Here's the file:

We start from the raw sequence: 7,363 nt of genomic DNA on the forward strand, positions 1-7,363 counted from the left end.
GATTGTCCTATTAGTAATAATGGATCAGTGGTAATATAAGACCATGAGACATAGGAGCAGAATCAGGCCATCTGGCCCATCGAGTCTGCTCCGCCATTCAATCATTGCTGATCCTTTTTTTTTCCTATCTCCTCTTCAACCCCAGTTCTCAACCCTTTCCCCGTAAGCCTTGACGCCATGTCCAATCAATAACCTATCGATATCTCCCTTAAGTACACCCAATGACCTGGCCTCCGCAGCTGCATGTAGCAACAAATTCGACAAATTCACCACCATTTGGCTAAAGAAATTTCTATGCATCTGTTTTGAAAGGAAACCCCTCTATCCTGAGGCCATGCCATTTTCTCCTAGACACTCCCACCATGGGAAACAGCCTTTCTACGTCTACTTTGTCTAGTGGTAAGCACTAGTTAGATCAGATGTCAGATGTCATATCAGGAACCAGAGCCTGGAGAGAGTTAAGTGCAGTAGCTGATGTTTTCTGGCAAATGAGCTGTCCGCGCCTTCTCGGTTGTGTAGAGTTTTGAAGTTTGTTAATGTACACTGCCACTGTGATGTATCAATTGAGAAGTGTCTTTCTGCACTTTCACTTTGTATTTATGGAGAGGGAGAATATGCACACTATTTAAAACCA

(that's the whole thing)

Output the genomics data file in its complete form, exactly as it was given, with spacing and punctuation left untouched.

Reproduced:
We start from the raw sequence: 7,363 nt of genomic DNA on the forward strand, positions 1-7,363 counted from the left end.
GATTGTCCTATTAGTAATAATGGATCAGTGGTAATATAAGACCATGAGACATAGGAGCAGAATCAGGCCATCTGGCCCATCGAGTCTGCTCCGCCATTCAATCATTGCTGATCCTTTTTTTTTCCTATCTCCTCTTCAACCCCAGTTCTCAACCCTTTCCCCGTAAGCCTTGACGCCATGTCCAATCAATAACCTATCGATATCTCCCTTAAGTACACCCAATGACCTGGCCTCCGCAGCTGCATGTAGCAACAAATTCGACAAATTCACCACCATTTGGCTAAAGAAATTTCTATGCATCTGTTTTGAAAGGAAACCCCTCTATCCTGAGGCCATGCCATTTTCTCCTAGACACTCCCACCATGGGAAACAGCCTTTCTACGTCTACTTTGTCTAGTGGTAAGCACTAGTTAGATCAGATGTCAGATGTCATATCAGGAACCAGAGCCTGGAGAGAGTTAAGTGCAGTAGCTGATGTTTTCTGGCAAATGAGCTGTCCGCGCCTTCTCGGTTGTGTAGAGTTTTGAAGTTTGTTAATGTACACTGCCACTGTGATGTATCAATTGAGAAGTGTCTTTCTGCACTTTCACTTTGTATTTATGGAGAGGGAGAATATGCACACTATTTAAAACCA